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Microsoft's new service is like YouTube for the enterprise

Microsoft's new service is like YouTube for the enterprise

Stream is designed to let users securely and easily upload and share video within a company

It's called Stream, and it's supposed to let people easily work together with one another on videos, and then share that content both inside and outside their company.

In the realm of consumer web services, video is ascending. Facebook has been emphasizing video posts on its popular social network, while YouTube is still going strong. Microsoft is trying to take some of that mojo and bring it to the business world with the launch of an open beta for Stream on Monday.

Stream allows users to log in to a video portal that lets them see all of the videos that are shared with them, and do things like subscribe to channels, search for subject matter they want to explore, and follow co-workers whose videos they want to see.

People who create videos can upload footage to the service by dragging and dropping files from their computers. Stream will handle the processing and let people add titles, descriptions, and even a caption file so that hearing-impaired viewers can read along with what's being said.

The service also has the ability to set sharing permissions that can let anyone in an organization view a video, or lock it down to just a small group of people. That way, it's possible for users to get feedback on a video from a small group before pushing it out to the wider company.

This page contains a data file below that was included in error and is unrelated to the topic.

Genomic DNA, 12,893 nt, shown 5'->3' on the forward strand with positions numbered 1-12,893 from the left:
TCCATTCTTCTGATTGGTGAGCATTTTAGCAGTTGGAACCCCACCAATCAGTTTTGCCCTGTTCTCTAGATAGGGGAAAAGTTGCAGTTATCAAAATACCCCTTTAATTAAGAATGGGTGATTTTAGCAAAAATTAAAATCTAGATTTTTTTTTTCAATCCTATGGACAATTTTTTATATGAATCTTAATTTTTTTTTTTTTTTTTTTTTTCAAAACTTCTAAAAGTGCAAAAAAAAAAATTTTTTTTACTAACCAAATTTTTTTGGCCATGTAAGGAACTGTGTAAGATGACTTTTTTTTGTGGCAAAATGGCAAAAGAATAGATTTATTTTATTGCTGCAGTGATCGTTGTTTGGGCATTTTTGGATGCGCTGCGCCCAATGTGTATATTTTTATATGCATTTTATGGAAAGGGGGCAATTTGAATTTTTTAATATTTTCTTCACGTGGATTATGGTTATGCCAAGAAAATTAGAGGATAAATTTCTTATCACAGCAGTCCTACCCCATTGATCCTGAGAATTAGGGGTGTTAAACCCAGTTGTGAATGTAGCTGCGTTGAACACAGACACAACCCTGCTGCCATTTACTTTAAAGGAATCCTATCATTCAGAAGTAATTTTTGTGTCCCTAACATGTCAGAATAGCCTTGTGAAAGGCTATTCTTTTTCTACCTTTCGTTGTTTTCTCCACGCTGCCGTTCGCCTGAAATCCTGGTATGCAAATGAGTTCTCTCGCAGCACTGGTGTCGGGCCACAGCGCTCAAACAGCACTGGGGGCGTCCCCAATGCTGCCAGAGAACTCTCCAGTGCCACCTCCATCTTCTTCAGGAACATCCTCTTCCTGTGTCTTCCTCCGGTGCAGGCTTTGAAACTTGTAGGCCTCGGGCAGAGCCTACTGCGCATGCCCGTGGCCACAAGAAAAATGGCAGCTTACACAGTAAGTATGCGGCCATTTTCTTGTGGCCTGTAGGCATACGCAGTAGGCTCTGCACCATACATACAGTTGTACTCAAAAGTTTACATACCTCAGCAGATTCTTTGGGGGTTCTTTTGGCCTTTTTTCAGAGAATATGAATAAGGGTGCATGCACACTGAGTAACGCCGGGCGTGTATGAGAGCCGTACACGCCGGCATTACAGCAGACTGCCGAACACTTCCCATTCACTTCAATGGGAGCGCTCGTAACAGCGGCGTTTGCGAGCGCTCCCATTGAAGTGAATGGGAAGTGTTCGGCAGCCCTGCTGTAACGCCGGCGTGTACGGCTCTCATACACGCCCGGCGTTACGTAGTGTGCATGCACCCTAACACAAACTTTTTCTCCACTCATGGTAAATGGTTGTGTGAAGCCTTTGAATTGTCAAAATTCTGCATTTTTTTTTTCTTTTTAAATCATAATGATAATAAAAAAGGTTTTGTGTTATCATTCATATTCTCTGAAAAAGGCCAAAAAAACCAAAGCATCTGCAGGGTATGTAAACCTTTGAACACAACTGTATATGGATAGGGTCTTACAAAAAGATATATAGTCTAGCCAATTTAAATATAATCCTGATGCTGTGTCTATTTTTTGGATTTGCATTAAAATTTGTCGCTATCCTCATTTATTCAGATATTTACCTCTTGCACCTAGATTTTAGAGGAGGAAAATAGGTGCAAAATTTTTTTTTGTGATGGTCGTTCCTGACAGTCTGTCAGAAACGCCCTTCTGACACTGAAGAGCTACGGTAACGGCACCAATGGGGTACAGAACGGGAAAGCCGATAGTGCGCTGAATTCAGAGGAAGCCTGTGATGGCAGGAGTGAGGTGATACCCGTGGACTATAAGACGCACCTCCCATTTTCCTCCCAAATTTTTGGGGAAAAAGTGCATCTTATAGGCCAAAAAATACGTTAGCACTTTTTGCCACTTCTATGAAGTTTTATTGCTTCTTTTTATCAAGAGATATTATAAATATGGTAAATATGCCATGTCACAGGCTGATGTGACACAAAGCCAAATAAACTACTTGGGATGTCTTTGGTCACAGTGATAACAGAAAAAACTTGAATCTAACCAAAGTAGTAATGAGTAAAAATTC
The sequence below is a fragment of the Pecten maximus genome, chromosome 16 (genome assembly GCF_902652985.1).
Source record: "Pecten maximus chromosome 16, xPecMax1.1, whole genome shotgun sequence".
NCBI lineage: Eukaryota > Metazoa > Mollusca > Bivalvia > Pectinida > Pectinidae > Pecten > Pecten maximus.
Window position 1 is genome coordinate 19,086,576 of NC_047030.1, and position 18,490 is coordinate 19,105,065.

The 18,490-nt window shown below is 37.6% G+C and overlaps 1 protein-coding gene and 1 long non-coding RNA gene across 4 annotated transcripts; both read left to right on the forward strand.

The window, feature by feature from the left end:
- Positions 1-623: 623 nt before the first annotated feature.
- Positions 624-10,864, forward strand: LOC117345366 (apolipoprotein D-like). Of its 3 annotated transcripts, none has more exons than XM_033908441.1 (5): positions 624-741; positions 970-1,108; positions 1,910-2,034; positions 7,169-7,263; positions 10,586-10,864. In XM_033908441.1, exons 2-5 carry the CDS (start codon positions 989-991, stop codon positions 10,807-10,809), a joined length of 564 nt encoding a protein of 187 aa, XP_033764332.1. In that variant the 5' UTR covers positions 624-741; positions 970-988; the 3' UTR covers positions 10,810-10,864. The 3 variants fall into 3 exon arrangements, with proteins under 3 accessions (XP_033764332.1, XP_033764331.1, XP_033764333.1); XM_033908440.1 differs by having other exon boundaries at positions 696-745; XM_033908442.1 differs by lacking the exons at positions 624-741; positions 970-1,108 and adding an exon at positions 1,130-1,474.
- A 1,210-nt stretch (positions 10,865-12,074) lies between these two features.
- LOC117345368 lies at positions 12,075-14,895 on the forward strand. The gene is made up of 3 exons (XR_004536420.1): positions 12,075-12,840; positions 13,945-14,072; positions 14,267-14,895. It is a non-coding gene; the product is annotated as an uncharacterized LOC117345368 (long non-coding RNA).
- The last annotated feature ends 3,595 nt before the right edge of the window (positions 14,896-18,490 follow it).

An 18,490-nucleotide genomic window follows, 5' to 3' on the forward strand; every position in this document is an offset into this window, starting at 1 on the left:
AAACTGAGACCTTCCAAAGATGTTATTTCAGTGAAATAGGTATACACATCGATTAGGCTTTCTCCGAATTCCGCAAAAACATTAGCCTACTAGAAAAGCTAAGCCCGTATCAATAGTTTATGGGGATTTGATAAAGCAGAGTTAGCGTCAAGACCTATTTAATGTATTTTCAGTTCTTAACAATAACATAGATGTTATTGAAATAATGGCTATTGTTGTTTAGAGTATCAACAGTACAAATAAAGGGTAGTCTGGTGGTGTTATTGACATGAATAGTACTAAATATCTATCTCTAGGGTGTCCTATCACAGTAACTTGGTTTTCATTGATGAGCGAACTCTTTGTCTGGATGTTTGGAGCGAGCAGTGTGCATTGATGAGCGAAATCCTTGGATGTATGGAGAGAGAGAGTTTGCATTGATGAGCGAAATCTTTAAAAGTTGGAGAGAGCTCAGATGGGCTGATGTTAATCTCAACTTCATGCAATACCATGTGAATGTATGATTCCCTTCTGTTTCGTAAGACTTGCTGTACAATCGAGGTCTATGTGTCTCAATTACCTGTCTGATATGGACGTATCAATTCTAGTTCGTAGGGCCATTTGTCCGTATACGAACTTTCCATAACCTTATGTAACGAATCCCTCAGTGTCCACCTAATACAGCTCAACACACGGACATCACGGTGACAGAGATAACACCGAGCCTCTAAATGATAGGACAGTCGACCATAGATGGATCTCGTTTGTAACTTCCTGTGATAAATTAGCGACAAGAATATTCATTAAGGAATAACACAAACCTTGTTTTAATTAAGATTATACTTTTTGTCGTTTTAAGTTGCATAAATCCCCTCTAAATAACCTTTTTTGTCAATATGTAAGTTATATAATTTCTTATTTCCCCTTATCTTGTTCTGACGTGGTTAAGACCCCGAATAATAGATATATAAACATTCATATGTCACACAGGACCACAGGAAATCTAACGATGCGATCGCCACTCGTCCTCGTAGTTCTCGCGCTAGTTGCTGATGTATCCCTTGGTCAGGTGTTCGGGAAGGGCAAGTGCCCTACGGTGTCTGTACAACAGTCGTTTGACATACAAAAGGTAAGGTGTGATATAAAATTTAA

It's all powered by Azure Media Services, a cloud-based video streaming system that Microsoft has been building up to host a variety of products including public cloud video encoding services used for the Olympics and Skype Meeting Broadcast, a service that lets Skype for Business customers send out a video feed to thousands of viewers.

Microsoft has a smorgasbord of planned features on the roadmap for Stream. IT managers, for example, will have access to greater management controls for the service. Microsoft also plans to add additional intelligence to Stream's search, and let users of its nPowerApps software build applications that leverage its video viewing and capture capabilities.

Stream is similar to other business apps that Microsoft has recently launched, like Power BI, the company's data visualization and business intelligence tool, and PowerApps, a service that lets employees build mobile applications that use company data. Like those applications, Stream is a subscription service that lets businesses get a particular capability without buying into one of Microsoft’s big suites.

It will be interesting to see how Stream fits into Microsoft's overall product direction. The company already has several different tools for sharing video internally like SharePoint and Office 365 Video. Sudheer Sirivara, the general manager of Azure Media Services, said that Stream will replace Office 365 Video eventually.

It's still not clear what Microsoft's ultimate pricing model for Stream will be. Like PowerApps and Power BI, it's expected to have a free tier that offers users a smaller set of services, and at least one additional paid tier with additional functionality.

Because Stream will be replacing Office 365 Video, it seems likely that companies subscribing to Microsoft's productivity software suite will get at least some of those premium features for free, but it's hard to say just yet which those will be.

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